There had been a disagreement between Justine McCarthy and Gerry
O'Regan a few weeks previously. She had done an interview with Bishop
Willie Walsh, in the wake of the publication of the Ferns report. He
was the first bishop to speak in public after the report had been
published and in the interview he had spoken out about the ordination
of women, the celibacy of the priesthood and Church/State relations,
all hugely pertinent especially in the light of the attack by Liz
O'Donnell on the Catholic Church a few days previously and Bertie
Ahern's response. Gerry O'Regan was insistent the interview be
published in an inside page in the Saturday Review section of the
newspaper – he wanted an extract from the book by economist and
commentator, David McWilliams published as the main feature. But that
discussion had been relatively amicable.
The row with Justine McCarthy came the same day (Monday 28 November)
as another surprising decision by Gerry O'Regan: that to "stand down"
the industrial correspondent of the Irish Independent, Gerry Flynn,
from reporting on the Irish Ferries story. Flynn had reported on the
previous Saturday that management at Irish Ferries had considered
using tear gas to dislodge protesting workers from the ferries some
months previously. This was vigorously denied by Irish Ferries
management but Flynn persisted with the story and repeated it in a
front page article in the Sunday Independent on 27 November. Then,
without warning, Gerry Flynn, the newspaper's industrial relations
correspondent, was removed from coverage of the most significant
industrial relations story of recent years. He first heard of this
decision, not from the management of the Irish Independent but from a
journalist with another publication who telephoned him as he was on
his way to the office.
When he got to the new offices of Independent Newspapers on Talbot St,
Gerry O'Regan informed him he was being withdrawn from coverage of the
story because of a general threat by Irish Ferries against the media
in general, according to a source in Independent Newspapers.
Gerry Flynn consulted the NUJ about the matter and the issue is to be
discussed at a union-management meeting on Thursday (1 December). In
addition to that an inquiry has been instituted into Flynn's story
about Irish Ferries and the tear gas option. This inquiry is to be
conducted by the same team that inquired into the Sunday Independent's
coverage of the death in Moscow of Liam Lawlor: Michael Deniffe, the
managing editor of the group, Declan Carlyle or "human resources" and
Tony O'Reilly (no relation) also of "human resources".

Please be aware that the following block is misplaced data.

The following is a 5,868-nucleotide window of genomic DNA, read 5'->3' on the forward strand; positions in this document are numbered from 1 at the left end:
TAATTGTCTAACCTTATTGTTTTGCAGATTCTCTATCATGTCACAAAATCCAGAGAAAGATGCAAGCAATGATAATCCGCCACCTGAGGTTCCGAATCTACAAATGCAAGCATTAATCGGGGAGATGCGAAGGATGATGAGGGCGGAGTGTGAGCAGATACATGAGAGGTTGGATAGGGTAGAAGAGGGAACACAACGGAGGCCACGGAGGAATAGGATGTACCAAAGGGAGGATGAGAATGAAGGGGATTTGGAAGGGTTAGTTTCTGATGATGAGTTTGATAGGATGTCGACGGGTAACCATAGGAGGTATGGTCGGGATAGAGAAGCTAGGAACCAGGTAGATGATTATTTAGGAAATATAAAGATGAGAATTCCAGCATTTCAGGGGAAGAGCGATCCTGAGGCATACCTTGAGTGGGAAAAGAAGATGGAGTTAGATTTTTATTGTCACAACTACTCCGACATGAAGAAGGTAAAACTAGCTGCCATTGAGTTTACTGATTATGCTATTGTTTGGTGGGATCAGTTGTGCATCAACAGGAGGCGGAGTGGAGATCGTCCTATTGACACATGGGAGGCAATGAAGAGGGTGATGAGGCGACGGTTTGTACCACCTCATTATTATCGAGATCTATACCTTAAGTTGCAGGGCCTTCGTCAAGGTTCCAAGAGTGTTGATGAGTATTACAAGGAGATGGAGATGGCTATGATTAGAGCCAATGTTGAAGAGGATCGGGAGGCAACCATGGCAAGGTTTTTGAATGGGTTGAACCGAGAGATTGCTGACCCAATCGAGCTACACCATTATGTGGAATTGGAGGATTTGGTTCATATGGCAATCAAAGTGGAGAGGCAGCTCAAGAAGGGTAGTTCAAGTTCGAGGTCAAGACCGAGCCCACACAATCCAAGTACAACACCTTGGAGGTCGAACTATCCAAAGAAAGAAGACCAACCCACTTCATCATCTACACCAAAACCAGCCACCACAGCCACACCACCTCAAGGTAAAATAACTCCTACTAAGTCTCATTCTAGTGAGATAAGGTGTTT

That team's inquiry into the Liam Lawlor story – where the Sunday
Independent reported in its headline on the front page that a woman in
the car with Liam Lawlor, when he was killed, was "likely to be a
prostitute" – seemed exhaustive. The team travelled to Moscow to
interview contacts and interviewed several journalists on the staff of
the Sunday Independent, including its editor, Aengus Fanning.
According to a well-placed source in the Sunday Independent the
outcome of this inquiry has been to recommend some procedural changes
in the newspaper. Neither the editor, Aengus Fanning, neither the
deputy editor, Anne Harris, are to be fired apparently.
One of the intriguing dimensions to the coverage of the Irish Ferries
story by the Irish Independent is the corporate overlap between
Independent Newspaper and Media and the company that owns Irish
Ferries, Irish Continental Group. Bernard Somers, a close business
associate of Tony O'Reilly, the controlling shareholder and chief
executive of Independent News and Media (INM), is on the board of both
INM and Irish Continental.
Bernard Somers is aged fifty six
He was appointed to the board of
Irish Continental Group (ICG) in 2004 as a non-executive director. He
is a non-executive director of Independent News and Media, as well as
of some other companies including the glass-making company Ardagh plc
and DCC. A chartered accountant, he is a partner in Somers and
Associates, and accountants practice which specialises in corporate
restructuring. He was involved in the corporate restructuring of Aer
Lingus in 2001. He also worked as a consultant to CIE and as an
adviser to business man Larry Goodman. He is a brother of Michael
Somers, the head of the National Treasury Management Agency.
Sometimes the SINDO loses - see graphic about Jackie Kelly story. Press Ombudsman decision in her case here:
Jackie Kelly letter in Impact magazine on her SINDO battle - click to read
Evening Herald jumps on anti RTE bandwagon - how did Herald cover SINDO Lawlor story?